TV makers Philips (opens in new tab) and Sharp also need to shape up their policies on taking back and recycling outdated products, Greenpeace said in the latest version of The Greener Electronics Guide.
These four companies are all at the bottom of Greenpeace's environmental rankings, with Nintendo becoming the first company to score zero out of a possible 10 points.
The most environmentally friendly companies were Sony Ericsson and Samsung (opens in new tab), each scoring 7.7 points. The previous leader, Nokia, was criticised for not living up to its promises to take back used hardware, as was Motorola (opens in new tab).
Apple, previously bottom of the list, managed to lift its ranking to 11 out of the total 18 in today's list. This was due to Steve Jobs' pledge to remove PVCs and brominated flame retardants from all Apple products by 2008.
Greenpeace judges companies on their timelines for eliminating PVCs and fire-preventing chemicals from their products. These materials can be dangerous when released into the environment. The report also assesses companies' ability to collect hardware that has reached the end of its life cycle.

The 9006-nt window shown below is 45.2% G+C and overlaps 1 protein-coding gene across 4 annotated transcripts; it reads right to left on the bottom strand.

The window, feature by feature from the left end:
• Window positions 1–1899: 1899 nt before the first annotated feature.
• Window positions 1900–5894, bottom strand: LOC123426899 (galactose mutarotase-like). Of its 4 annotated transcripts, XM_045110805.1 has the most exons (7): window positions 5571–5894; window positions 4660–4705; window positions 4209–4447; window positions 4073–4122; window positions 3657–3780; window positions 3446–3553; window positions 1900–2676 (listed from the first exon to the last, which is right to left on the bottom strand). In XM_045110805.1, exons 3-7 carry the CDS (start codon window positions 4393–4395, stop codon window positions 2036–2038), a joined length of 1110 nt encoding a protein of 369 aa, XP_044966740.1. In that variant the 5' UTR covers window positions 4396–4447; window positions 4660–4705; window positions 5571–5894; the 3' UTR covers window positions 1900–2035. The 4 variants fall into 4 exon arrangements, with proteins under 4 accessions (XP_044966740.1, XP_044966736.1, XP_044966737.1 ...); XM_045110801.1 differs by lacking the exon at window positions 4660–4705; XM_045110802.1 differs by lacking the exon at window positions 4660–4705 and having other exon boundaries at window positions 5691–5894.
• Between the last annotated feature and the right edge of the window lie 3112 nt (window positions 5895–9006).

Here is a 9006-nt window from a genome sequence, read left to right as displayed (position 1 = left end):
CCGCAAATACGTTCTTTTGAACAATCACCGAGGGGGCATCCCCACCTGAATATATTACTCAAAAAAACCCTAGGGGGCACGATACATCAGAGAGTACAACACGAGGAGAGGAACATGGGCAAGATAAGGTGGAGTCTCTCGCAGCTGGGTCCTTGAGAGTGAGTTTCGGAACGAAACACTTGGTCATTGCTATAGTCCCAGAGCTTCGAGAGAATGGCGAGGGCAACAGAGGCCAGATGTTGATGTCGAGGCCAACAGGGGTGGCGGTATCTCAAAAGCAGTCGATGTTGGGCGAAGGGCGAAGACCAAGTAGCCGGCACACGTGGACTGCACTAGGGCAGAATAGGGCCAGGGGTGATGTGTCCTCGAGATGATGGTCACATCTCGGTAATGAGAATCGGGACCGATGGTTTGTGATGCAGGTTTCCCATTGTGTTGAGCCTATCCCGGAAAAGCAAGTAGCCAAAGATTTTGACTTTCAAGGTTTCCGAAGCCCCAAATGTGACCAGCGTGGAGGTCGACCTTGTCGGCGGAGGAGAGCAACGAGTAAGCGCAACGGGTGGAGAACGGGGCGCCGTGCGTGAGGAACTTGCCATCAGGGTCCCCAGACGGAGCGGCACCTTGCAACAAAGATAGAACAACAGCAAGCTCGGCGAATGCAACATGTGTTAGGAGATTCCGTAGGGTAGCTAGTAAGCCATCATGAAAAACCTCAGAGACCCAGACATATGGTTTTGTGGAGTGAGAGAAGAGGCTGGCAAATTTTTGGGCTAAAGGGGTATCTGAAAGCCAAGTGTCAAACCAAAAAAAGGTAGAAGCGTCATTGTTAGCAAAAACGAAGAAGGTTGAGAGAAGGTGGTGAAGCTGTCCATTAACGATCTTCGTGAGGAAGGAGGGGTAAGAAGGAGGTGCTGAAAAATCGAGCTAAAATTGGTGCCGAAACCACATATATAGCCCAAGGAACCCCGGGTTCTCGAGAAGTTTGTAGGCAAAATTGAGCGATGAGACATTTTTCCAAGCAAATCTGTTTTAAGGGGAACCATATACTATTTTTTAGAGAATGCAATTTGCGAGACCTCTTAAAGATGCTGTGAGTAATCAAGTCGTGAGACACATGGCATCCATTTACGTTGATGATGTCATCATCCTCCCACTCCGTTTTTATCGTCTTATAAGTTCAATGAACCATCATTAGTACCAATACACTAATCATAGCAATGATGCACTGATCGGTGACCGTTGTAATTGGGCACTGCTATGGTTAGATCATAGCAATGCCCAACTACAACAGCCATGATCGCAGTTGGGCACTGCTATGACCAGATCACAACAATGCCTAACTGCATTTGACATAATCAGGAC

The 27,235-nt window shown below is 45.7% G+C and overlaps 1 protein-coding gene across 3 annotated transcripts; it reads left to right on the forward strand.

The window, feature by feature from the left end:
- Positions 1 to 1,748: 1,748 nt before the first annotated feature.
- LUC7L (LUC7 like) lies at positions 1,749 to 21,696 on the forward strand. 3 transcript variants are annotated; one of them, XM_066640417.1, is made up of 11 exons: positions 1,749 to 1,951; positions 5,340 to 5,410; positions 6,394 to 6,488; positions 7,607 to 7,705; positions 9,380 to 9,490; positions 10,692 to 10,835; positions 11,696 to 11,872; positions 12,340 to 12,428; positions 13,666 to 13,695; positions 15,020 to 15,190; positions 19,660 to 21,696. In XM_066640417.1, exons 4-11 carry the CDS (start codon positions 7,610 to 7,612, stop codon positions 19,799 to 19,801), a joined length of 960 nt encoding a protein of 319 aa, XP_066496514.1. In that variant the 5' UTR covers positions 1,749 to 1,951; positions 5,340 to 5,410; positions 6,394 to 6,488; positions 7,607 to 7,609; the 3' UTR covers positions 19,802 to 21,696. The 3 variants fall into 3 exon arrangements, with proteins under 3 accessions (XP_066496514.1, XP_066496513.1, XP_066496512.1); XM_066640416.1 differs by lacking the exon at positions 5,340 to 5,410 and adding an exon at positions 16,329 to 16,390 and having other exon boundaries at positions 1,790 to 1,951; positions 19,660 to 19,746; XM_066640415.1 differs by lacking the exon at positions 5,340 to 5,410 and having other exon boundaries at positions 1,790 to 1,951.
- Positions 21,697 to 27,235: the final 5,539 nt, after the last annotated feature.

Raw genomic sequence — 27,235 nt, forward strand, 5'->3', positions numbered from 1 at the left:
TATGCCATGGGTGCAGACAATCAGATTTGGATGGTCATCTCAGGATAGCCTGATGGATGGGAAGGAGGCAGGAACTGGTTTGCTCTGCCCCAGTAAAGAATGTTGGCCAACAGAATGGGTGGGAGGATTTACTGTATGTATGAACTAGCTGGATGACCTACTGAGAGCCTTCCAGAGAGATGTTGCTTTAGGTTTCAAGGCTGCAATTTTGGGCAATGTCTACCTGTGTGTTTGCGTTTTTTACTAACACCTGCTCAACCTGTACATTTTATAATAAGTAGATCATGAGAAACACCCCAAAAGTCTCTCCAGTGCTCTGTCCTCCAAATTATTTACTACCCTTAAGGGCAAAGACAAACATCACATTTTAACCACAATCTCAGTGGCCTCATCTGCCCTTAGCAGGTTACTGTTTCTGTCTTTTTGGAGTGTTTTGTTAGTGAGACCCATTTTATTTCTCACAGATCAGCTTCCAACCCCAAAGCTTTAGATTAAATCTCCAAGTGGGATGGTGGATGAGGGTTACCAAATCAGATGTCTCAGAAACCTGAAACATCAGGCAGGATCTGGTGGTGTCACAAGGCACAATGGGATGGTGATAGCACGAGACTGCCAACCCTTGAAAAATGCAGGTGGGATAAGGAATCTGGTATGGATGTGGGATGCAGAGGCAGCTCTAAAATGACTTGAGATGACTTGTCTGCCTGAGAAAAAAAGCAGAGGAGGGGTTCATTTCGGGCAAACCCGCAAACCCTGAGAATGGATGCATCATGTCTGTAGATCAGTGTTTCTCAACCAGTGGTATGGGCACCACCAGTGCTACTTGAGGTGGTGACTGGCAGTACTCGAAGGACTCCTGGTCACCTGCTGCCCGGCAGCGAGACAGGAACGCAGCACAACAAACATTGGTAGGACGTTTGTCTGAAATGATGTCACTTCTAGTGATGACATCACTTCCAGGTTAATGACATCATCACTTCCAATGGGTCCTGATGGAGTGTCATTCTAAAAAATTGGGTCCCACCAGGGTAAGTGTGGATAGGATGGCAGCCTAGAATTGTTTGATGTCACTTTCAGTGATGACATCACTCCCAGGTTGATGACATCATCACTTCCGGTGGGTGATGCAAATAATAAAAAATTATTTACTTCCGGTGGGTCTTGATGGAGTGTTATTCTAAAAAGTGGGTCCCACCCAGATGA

Next year Greenpeace will add energy efficiency to its criteria, said Iza Kruszweska, toxics campaigner at Greenpeace International.
"We didn't want to do everything at once," Kruszweska said. "It started off with leading mobile phone and computer companies' handling of hazardous chemicals and waste.
"The addition of television and game consoles was recognition of their growing importance in consumer electronics, especially as more people cast off old TVs for digital receivers," she said.
Shipment of game consoles grew nearly 15 per cent last year to 62.7 million units world wide, Greenpeace said.
Microsoft was judged on its Zune digital music player and Xbox game console. It lost points for not pledging to eliminate toxic chemicals until 2011, and for having no voluntary takeback program. Nintendo provided no information to consumers on the substances it uses or future elimination of hazardous materials, Greenpeace said.
"Companies shouldn't be under any illusions that we won't check up on their claims of green greatness," Kruszewska added.